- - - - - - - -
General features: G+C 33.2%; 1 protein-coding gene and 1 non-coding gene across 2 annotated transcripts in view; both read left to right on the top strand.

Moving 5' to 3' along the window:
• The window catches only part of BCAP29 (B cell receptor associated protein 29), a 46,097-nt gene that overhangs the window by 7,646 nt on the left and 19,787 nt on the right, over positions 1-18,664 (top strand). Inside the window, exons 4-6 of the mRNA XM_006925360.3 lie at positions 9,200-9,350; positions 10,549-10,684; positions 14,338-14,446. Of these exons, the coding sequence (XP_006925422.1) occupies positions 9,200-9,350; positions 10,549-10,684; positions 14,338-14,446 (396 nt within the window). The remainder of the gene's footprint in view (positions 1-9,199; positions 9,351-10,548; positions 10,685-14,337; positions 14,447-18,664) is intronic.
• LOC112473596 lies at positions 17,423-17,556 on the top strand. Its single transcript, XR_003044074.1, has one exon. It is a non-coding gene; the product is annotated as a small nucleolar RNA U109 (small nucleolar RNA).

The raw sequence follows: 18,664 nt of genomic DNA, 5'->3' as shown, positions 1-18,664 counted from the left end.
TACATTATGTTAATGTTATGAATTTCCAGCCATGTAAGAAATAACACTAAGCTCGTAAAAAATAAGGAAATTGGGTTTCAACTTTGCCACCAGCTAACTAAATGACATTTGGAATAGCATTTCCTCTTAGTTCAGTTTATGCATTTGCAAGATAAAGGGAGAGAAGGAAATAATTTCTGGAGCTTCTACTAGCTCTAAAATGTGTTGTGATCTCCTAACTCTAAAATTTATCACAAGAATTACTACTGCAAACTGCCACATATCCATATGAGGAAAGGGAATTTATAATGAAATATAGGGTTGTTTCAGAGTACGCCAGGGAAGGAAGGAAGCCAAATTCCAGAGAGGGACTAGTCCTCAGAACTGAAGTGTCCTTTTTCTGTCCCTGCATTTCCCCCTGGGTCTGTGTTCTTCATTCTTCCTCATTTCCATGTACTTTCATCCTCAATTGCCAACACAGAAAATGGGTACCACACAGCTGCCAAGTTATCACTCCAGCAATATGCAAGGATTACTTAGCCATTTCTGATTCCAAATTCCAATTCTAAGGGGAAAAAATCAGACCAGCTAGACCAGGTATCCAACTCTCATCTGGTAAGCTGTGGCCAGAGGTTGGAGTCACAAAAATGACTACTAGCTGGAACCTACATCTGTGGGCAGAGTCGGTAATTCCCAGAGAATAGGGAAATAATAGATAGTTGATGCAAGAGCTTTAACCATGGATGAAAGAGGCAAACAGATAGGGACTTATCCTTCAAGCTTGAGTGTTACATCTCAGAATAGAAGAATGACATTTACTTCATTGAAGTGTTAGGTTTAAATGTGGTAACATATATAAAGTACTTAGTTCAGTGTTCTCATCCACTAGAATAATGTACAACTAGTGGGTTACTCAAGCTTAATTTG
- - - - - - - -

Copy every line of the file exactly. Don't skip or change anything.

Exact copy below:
General features: G+C 33.2%; 1 protein-coding gene and 1 non-coding gene across 2 annotated transcripts in view; both read left to right on the top strand.

Moving 5' to 3' along the window:
• The window catches only part of BCAP29 (B cell receptor associated protein 29), a 46,097-nt gene that overhangs the window by 7,646 nt on the left and 19,787 nt on the right, over positions 1-18,664 (top strand). Inside the window, exons 4-6 of the mRNA XM_006925360.3 lie at positions 9,200-9,350; positions 10,549-10,684; positions 14,338-14,446. Of these exons, the coding sequence (XP_006925422.1) occupies positions 9,200-9,350; positions 10,549-10,684; positions 14,338-14,446 (396 nt within the window). The remainder of the gene's footprint in view (positions 1-9,199; positions 9,351-10,548; positions 10,685-14,337; positions 14,447-18,664) is intronic.
• LOC112473596 lies at positions 17,423-17,556 on the top strand. Its single transcript, XR_003044074.1, has one exon. It is a non-coding gene; the product is annotated as a small nucleolar RNA U109 (small nucleolar RNA).

The raw sequence follows: 18,664 nt of genomic DNA, 5'->3' as shown, positions 1-18,664 counted from the left end.
TACATTATGTTAATGTTATGAATTTCCAGCCATGTAAGAAATAACACTAAGCTCGTAAAAAATAAGGAAATTGGGTTTCAACTTTGCCACCAGCTAACTAAATGACATTTGGAATAGCATTTCCTCTTAGTTCAGTTTATGCATTTGCAAGATAAAGGGAGAGAAGGAAATAATTTCTGGAGCTTCTACTAGCTCTAAAATGTGTTGTGATCTCCTAACTCTAAAATTTATCACAAGAATTACTACTGCAAACTGCCACATATCCATATGAGGAAAGGGAATTTATAATGAAATATAGGGTTGTTTCAGAGTACGCCAGGGAAGGAAGGAAGCCAAATTCCAGAGAGGGACTAGTCCTCAGAACTGAAGTGTCCTTTTTCTGTCCCTGCATTTCCCCCTGGGTCTGTGTTCTTCATTCTTCCTCATTTCCATGTACTTTCATCCTCAATTGCCAACACAGAAAATGGGTACCACACAGCTGCCAAGTTATCACTCCAGCAATATGCAAGGATTACTTAGCCATTTCTGATTCCAAATTCCAATTCTAAGGGGAAAAAATCAGACCAGCTAGACCAGGTATCCAACTCTCATCTGGTAAGCTGTGGCCAGAGGTTGGAGTCACAAAAATGACTACTAGCTGGAACCTACATCTGTGGGCAGAGTCGGTAATTCCCAGAGAATAGGGAAATAATAGATAGTTGATGCAAGAGCTTTAACCATGGATGAAAGAGGCAAACAGATAGGGACTTATCCTTCAAGCTTGAGTGTTACATCTCAGAATAGAAGAATGACATTTACTTCATTGAAGTGTTAGGTTTAAATGTGGTAACATATATAAAGTACTTAGTTCAGTGTTCTCATCCACTAGAATAATGTACAACTAGTGGGTTACTCAAGCTTAATTTG